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If you’re If you’re interested in taking the leap and exploring a virtual world or two where do you start? Your first decision is to determine whether you want to visit one of the open-ended non-gaming virtual worlds or one of the theme based MMORPGs (massive multi-player online role playing games).

Free-Form Worlds

The first category is most widely used for educational purposes. Second Life is probably the best known of these worlds and offers much to explore. There are also a number of published guides to this world to assist you. However, I have found its interface unique and somewhat complex for beginners.

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Predicting the Future

A friend just sent a link to a presentation by computer scientist and visionary Alan Kay on the topic of predicting the future. It’s a great piece with a lot to consider. There certainly are significant implications in Kay’s observations in terms of education and the use of some of the technologies that are the focus of this blog. Here’s the link along with a few quotes of interest from the presentation:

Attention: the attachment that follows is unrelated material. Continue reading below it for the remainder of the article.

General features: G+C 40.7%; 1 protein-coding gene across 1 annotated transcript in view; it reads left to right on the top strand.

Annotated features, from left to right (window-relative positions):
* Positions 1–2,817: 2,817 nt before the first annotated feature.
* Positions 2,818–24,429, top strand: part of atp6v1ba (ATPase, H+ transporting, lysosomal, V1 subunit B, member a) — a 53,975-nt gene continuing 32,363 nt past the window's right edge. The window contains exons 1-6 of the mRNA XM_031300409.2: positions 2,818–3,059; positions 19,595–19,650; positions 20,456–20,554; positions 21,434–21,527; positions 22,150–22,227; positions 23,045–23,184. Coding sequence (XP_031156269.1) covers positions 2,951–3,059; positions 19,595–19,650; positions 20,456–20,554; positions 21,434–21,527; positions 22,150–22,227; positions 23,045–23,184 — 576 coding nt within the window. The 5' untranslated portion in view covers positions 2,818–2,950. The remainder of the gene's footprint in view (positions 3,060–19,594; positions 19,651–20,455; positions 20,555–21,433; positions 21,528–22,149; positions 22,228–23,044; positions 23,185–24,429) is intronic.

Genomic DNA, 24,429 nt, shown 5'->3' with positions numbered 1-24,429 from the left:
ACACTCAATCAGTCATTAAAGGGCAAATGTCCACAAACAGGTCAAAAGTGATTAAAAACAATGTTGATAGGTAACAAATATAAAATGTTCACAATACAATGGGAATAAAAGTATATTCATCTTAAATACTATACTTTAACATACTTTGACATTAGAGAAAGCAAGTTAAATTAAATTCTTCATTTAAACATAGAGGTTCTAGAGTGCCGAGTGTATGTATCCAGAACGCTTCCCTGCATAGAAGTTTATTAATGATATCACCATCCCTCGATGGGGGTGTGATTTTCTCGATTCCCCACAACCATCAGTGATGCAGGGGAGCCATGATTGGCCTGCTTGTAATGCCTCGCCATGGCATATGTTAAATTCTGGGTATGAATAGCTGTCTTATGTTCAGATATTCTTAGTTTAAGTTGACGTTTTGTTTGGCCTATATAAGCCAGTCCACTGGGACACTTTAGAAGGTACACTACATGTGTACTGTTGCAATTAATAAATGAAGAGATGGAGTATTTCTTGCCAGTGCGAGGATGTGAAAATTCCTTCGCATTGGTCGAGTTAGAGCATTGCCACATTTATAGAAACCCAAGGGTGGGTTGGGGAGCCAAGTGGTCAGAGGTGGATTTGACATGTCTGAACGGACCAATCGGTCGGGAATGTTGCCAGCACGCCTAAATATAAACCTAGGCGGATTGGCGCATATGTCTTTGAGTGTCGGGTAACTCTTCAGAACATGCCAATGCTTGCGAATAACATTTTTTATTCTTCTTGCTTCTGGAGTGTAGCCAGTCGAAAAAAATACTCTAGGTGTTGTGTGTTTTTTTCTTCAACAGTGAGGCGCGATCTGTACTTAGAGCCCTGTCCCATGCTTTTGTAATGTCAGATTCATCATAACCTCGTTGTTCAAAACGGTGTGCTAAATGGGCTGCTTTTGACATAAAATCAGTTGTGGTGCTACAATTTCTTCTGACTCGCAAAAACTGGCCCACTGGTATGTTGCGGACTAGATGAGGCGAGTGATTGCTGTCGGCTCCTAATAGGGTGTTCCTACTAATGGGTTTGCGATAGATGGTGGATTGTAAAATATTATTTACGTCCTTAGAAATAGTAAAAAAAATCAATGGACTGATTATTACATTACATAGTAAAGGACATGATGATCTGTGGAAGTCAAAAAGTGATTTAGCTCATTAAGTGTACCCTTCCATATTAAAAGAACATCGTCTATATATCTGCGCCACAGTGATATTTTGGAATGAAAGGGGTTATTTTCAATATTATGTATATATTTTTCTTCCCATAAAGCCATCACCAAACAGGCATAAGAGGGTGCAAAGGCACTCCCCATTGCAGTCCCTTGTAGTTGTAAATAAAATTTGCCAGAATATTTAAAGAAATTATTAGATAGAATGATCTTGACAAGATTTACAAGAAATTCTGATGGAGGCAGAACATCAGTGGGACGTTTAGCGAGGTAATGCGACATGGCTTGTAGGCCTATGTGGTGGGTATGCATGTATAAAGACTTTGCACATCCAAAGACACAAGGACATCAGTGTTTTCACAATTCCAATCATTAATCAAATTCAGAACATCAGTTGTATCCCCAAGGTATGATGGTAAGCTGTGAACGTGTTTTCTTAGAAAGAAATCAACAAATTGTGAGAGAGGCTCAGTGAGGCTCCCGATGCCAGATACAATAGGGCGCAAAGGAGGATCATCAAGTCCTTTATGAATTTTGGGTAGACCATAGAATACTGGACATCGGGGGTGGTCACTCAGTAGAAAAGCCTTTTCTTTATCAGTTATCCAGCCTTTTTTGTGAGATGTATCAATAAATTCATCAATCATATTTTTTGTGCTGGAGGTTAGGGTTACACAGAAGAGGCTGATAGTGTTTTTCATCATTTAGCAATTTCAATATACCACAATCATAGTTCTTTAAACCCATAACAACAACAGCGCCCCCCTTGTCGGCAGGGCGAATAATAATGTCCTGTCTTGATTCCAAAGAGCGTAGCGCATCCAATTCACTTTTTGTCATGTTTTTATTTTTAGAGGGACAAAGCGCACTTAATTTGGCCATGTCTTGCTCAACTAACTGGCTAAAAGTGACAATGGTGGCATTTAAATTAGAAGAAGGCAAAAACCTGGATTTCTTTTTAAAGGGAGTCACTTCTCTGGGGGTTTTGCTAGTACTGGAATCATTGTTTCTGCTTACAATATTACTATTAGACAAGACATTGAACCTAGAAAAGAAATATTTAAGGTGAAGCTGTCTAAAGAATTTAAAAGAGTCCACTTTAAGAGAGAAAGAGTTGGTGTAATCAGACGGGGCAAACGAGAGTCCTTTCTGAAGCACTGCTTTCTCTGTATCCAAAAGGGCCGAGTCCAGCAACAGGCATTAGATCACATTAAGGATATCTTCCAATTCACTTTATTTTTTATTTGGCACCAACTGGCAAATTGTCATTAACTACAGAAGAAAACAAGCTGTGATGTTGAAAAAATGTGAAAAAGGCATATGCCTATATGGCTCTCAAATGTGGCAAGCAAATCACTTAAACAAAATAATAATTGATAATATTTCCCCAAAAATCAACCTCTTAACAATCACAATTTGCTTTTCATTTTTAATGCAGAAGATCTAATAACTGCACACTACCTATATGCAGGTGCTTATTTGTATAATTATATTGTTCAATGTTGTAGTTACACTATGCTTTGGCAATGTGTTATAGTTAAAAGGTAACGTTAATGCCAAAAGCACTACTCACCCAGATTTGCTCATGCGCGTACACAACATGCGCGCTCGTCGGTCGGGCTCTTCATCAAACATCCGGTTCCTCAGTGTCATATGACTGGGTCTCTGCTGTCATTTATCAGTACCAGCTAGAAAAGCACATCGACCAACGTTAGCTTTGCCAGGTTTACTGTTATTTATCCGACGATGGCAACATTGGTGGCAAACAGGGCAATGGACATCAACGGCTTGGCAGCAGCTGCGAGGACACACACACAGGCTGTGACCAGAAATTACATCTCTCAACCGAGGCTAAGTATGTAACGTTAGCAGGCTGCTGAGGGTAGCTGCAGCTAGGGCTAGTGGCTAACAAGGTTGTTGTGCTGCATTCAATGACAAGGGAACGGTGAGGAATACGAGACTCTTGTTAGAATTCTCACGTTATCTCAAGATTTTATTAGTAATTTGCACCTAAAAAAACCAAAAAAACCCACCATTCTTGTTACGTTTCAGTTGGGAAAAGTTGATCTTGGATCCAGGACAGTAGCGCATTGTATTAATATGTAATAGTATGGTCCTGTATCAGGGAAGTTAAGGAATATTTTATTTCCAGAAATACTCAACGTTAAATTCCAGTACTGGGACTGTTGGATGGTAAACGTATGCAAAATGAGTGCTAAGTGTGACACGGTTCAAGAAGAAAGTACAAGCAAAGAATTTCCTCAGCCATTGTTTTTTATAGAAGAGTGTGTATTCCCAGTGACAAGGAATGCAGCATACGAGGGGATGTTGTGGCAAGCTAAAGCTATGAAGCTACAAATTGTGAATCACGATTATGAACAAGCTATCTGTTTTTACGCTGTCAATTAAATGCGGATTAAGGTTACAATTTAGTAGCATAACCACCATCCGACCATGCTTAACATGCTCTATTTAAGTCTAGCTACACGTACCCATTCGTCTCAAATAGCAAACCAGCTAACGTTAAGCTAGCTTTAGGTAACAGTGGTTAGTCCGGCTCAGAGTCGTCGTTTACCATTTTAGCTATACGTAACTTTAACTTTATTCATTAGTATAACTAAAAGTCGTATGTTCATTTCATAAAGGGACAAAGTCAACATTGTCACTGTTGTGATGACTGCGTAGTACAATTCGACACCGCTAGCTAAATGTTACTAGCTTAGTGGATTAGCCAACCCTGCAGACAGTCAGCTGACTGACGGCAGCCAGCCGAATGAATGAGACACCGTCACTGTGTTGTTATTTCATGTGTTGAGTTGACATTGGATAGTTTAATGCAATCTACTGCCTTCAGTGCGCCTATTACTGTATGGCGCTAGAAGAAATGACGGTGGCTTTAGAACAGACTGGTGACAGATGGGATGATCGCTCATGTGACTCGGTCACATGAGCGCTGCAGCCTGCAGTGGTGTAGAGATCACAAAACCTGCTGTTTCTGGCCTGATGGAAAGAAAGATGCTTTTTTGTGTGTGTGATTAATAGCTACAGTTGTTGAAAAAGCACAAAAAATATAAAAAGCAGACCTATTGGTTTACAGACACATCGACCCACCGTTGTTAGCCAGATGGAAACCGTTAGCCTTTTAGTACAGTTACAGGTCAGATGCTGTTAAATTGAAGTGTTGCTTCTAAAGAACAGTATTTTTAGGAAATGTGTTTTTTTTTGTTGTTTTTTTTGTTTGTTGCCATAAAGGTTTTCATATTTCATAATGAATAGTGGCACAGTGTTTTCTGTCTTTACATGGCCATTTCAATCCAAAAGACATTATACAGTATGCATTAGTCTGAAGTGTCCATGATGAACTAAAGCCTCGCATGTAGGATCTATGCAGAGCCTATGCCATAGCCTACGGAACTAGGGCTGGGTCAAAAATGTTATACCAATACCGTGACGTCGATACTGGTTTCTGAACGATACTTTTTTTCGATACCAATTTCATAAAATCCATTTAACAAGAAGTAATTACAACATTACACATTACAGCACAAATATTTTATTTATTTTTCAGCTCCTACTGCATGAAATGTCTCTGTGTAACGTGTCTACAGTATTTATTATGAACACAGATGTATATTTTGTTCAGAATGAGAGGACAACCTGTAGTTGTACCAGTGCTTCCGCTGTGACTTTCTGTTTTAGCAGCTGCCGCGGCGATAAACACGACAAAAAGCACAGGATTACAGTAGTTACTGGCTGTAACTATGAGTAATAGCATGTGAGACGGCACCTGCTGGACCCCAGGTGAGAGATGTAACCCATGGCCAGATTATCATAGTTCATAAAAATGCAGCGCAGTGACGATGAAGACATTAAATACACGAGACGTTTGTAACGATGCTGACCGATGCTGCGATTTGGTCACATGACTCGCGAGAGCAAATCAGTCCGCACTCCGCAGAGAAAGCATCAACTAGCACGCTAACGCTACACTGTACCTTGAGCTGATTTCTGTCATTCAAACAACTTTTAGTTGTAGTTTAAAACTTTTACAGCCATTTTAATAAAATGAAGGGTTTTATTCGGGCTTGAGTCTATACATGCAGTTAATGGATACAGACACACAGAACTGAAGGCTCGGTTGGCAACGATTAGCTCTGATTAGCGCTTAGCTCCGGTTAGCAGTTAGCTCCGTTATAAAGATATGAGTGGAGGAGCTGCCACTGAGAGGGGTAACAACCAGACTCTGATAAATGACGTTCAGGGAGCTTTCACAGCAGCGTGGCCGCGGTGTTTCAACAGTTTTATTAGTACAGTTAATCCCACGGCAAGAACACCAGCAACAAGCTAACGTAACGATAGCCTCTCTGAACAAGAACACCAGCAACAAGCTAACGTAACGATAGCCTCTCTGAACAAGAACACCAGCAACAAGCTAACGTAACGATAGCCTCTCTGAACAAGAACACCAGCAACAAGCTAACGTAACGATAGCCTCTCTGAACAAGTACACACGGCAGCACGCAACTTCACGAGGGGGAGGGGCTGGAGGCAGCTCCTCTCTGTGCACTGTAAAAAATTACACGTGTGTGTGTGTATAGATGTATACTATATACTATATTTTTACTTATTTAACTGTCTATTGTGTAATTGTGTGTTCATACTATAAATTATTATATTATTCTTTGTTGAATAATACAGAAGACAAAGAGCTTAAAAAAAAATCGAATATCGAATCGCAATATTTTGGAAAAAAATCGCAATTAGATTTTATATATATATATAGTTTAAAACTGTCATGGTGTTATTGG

the best way to predict the future is to invent it.

“Humans beings can’t exist without communication. It’s one of those basic human traits, and we’re always willing to pay more for a better communications amplifier.”

“McLuhan had a great line about the 20th century. He said, ‘the 20th century is the century in which change changed.’ ”

“In some sense our ability to open the future will depend not on how well we learn anymore but how well we are able to unlearn. Can you imagine a course at Stanford on unlearning? That would be revolutionary.”